Also, the following paragraph is absolute bunk:

    "The online traffic numbers cited by most newspapers today are generated by server -logging systems that are almost universally acknowledged to overstate the number of individual visitors."

    I've yet to come across a newspaper site that didn't use a non-log analytics program, most commonly Ominiture, but also HitBox, Google Analytics or the stats program Town News provides to its 1,300 affiliates.

  6. I'm surprised that online subscriptions only account for 5% of total sales. Everything in this country is focused on convenience and most people have a work or home computer that they use on regular basis to keep up with major news issues. I remember the days when people looked forward to getting up on a Sunday morning and reading the newspaper. A sad turn of events.

  7. Perry Gaskill6:17 PM

    I ran some back-of-the-envelope calculations a few months back based on the NAA/Nielsen numbers and the rule-of-thumb indicators, in the aggregate, seemed to come back like this:

    Take market population and divide by four or 5 (20-25 percent) to get unique visitors.

    Average visits per UV per month will be 8.5.

    Average page views per visitor per month are 49.8.

    Time spent per UV is 44 minutes per month.

    What's unfortunate is that the Belden numbers are both way out of alignment with NAA/Nielsen and seem to be logically inconsistent internally based on readership patterns. The problem is that it would be useful to know, for example, that 25 percent of readers generate 86 percent of page views, but you can't really trust that metric if you don't believe a 1.3 population multiplier is accurate. I also tend to doubt if the 51 percent UV number is accurate in the aggregate; it may be true for the NYT or WaPo but very much not true for small and middle markets.

    For what it's worth, it's surprising to me that there hasn't been more done in the area of IP filtering or re-directs based on visitor locale. Although it may sound cool to have a global audience, can anyone explain on the ad side why a local hardware store owner would realistically expect to sell a hammer to a kid in Bulgaria?

  8. Mike Donatello6:49 PM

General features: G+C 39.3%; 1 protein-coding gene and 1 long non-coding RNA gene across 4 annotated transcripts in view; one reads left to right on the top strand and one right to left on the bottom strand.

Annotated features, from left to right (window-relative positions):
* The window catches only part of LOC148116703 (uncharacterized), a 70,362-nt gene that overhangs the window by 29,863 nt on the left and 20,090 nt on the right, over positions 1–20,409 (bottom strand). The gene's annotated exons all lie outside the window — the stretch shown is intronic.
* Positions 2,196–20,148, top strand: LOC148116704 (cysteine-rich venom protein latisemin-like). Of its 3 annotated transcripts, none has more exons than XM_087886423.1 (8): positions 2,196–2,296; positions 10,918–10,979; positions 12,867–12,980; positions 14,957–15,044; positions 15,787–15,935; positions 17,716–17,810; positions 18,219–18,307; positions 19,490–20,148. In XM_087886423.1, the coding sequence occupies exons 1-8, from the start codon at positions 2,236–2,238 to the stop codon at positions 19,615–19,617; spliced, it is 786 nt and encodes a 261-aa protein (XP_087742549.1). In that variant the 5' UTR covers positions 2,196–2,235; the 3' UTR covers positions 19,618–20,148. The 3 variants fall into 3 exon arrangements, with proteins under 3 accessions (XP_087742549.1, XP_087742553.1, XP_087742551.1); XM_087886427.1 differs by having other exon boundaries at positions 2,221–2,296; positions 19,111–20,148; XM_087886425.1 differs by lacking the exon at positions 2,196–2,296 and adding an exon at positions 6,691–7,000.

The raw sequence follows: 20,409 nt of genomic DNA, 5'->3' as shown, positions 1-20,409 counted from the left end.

No offense, but I am repeatedly dumbfounded by statements like, "You have to guess the price loyal visitors might pay."

    As either Greg (Harmon or Swanson) might attest, deriving an appropriate price isn't some black art. All it requires is a relatively modest investment in research and a willingness to adhere to some marketing fundamentals. But -- OOPS -- there's the industry's dirty wordy again: "investment."

    Anyone who believes that you can't do accurate pricing research needs an education, plain and simple.

  9. Anonymous6:50 PM

    From my own experience as a editor/publisher of an online newspaper, I found that fully one-third of my unique visits were from outside the immediate area. For one thing, once local people who moved away found out that could track local news, they became frequent visitors; another source of out of state readers were parents of the students at the dozen prep schools in my immediate area (I made sure to provide plenty of coverage of prep sports). One of hte real benefits of online distribution is that it VASTLY expands the potential audience, especially if publishers make an effort to go after "foreign" readers.

  10. Actually, you can extrapolate from known facts.

    Look at the sites that require payments now. I pay for WSJ, for example, but access it on my smartphone, home computer, and when I travel. They set a cookie and I have to sign on, but they also look at the server log and see that to the log I look like three or four people.

    Also, my wife signs in on the same computers, and several of her own... all under the same subscription, of course. How many subs do the publishers think each household is going to buy? Or even can keep straight as phones and laptops are passed around?